Assessing the impact of the “Entrepreneurs” education programme on participants’ entrepreneurial intentions
© The Author(s) 2015
Received: 15 March 2014
Accepted: 15 November 2014
Published: 15 July 2015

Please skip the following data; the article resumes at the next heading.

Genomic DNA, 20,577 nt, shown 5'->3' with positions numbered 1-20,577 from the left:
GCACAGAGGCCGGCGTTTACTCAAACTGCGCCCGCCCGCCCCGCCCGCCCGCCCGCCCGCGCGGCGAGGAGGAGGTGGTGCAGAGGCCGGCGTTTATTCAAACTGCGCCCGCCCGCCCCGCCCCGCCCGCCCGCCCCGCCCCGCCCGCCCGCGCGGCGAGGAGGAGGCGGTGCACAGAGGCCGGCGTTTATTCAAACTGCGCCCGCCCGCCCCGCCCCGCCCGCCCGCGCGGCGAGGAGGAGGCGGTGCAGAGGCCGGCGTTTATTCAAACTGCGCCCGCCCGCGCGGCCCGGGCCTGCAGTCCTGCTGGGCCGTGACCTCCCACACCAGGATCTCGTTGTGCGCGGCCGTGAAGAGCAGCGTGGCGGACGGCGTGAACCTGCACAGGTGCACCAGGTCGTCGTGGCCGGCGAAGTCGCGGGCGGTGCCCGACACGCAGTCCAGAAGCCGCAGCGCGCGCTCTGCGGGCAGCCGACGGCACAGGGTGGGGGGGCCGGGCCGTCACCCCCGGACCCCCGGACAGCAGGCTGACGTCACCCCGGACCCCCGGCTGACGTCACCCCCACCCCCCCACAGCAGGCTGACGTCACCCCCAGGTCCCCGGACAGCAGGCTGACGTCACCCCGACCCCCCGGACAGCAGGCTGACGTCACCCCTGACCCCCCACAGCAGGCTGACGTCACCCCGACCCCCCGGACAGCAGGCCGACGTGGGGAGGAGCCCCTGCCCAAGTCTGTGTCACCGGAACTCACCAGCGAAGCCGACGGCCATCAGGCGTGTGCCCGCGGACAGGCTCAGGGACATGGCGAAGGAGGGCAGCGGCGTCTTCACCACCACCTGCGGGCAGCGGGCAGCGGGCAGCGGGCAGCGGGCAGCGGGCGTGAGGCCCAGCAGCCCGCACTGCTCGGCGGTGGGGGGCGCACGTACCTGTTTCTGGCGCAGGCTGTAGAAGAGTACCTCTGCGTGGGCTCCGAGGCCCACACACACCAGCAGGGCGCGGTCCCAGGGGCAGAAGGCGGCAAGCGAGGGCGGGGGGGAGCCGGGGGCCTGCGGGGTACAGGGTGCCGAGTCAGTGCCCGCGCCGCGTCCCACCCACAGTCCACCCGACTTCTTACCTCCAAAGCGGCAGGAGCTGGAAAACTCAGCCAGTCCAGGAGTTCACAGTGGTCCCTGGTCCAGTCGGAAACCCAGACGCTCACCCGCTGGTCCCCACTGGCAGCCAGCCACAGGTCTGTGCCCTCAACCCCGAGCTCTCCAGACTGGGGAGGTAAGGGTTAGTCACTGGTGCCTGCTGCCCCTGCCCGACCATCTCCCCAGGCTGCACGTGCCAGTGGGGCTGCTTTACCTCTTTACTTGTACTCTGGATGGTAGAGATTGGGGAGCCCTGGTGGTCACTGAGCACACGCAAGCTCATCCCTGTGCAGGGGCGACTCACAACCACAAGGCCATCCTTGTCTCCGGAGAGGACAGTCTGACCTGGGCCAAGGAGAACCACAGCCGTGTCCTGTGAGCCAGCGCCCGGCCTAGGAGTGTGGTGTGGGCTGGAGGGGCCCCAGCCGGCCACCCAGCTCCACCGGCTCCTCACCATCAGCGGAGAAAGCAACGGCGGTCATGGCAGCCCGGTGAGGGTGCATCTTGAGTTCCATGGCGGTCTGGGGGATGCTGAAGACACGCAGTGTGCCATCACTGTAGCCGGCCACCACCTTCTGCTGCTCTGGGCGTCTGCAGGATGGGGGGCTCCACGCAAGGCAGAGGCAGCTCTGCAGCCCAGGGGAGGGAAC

The study of students’ entrepreneurial intentions and the influencing factors is especially relevant for the development of education programmes, as is the monitoring of those programmes to assess whether they are effective and what their impact has been. Building upon insights from Ajzen’s Theory of Planned Behaviour, a control-group longitudinal design was used to investigate the impact of participation in the “Entrepreneurs” programme, offered by the University of Castilla-La Mancha, in Spain, with the sponsorship of regional institutions. The methodology involved the completion of a questionnaire at the end of the course and a follow-up questionnaire six months later to establish if the effect of the course had been maintained or not after this period. The study found that participants in the programme had higher levels of self-efficacy at the end of it, and that these levels had been maintained over time. They also displayed greater entrepreneurial intention after a period of time than non-participants. However, after six months, the participants perceived greater difficulties in the environment, thus reducing the feasibility of entrepreneurship as a career option. Despite this, entrepreneurial intention was higher than for the control group and increased over time with regard to creativity. The conclusions and implications of these results are discussed in the final section of this paper.